How will the iPhone 7 series perform in raw mode? These are tiny sensors, which are therefore prone to much more noise, especially in the shadows, and in dim lighting. Perhaps the 7+ with its dual camera functionality will be able to reduce that noise a bit, but  don’t expect  raw capture from the iPhone 7 and 7+ to respond like a recent generation DSLRs when editing. But we can hope that this will provide at least incremental improvement on previous iPhone images.

The real question is whether the improvements by shooting with Lightroom raw, over the standard iPhone camera, is large enough and frequent enough for us to use the Lightroom camera as our default, go-to choice for shooting.

Copyright C. David Tobie

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Amusing Signs

There are few ways to get more smiles, or more attention, than images of amusing signs. This can range from intentionally witty ones, to signs with poor grammar, to signs that seem normal in one location, but very odd to those from other places, to unintentional placement of signs. Stock up!

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C. David Tobie

Creating a Numbers Series

Numbers are in constant demand for graphics, articles, blog posts, and even book covers. Take the time to start an interesting numbers series, and remain on the lookout as you shoot, for additions to the series. Interesting numbers shots will be amoungst the most popular of your stock images with writers, graphic designers, illustrators, and bloggers. Consider creating multiple series, depending on colors, or locations of numbers within your images. Include plenty of context, and let the designers crop as desired.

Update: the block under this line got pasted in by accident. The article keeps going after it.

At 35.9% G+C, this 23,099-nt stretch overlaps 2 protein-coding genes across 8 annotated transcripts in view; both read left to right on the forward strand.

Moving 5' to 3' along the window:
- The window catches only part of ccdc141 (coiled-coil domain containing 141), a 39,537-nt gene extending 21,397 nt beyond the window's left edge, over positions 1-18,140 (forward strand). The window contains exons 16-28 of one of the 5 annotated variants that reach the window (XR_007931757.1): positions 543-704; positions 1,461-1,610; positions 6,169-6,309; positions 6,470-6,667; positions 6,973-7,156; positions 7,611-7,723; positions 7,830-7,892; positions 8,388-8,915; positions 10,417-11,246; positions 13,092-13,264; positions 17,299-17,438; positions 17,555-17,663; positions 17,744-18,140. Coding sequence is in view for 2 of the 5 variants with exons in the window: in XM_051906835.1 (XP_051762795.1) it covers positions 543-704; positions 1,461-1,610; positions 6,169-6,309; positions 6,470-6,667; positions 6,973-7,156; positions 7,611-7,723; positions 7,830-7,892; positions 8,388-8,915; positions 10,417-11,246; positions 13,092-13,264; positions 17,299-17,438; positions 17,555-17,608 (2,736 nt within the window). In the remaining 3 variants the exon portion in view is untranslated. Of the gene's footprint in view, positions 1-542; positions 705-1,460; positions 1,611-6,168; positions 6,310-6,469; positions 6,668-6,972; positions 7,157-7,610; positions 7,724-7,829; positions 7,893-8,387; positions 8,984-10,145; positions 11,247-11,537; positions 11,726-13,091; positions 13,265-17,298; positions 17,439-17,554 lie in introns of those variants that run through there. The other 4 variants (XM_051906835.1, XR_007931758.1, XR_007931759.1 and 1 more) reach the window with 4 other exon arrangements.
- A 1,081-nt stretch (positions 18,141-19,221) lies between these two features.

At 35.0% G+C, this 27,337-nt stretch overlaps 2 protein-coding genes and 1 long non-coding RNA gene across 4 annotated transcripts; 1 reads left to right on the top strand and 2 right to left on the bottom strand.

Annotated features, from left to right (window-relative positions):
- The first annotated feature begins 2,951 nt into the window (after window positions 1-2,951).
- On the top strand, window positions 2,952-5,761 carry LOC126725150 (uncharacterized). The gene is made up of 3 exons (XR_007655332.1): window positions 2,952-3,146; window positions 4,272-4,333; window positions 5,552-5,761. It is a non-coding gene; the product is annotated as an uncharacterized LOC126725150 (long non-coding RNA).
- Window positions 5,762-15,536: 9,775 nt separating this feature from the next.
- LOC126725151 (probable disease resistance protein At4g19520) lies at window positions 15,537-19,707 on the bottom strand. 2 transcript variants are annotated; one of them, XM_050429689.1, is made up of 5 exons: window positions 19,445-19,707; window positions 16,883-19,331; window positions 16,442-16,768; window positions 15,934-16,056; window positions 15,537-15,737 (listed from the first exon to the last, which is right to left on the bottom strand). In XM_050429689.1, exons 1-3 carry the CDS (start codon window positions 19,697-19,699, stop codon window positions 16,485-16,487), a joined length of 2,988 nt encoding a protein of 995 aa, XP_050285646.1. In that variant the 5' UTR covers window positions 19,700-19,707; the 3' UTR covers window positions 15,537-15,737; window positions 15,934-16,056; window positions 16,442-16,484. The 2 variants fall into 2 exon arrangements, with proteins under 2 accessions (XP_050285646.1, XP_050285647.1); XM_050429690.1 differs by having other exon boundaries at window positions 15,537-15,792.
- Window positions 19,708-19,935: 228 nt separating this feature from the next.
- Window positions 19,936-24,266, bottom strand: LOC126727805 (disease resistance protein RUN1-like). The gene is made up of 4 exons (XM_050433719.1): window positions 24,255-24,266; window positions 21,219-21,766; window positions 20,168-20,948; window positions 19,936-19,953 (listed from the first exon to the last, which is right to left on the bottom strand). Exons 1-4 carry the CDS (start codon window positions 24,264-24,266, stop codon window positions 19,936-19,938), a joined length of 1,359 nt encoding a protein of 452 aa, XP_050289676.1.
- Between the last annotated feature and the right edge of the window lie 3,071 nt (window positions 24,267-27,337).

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C. David Tobie

Just Add Life…

As an architectural photographer, it is easy to focus on images of empty buildings and silent streets. Such shots may well serve many purposes best. But it is also important to shoot images containing people. This adds scale, interest and, well… life. The image at the bottom below was recently used to discuss lighting for narrow streetscapes. The image above it is all of that, plus an overflowing helping of life. A wine tasting taking place in the same street a month later offered this opportunity to contrast the empty and the full. Each serves a different purpose, and each would speak to a different image purchaser. Just add life, plus appropriate keywords, et voila!

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C. David Tobie

The Mirror of Your Soul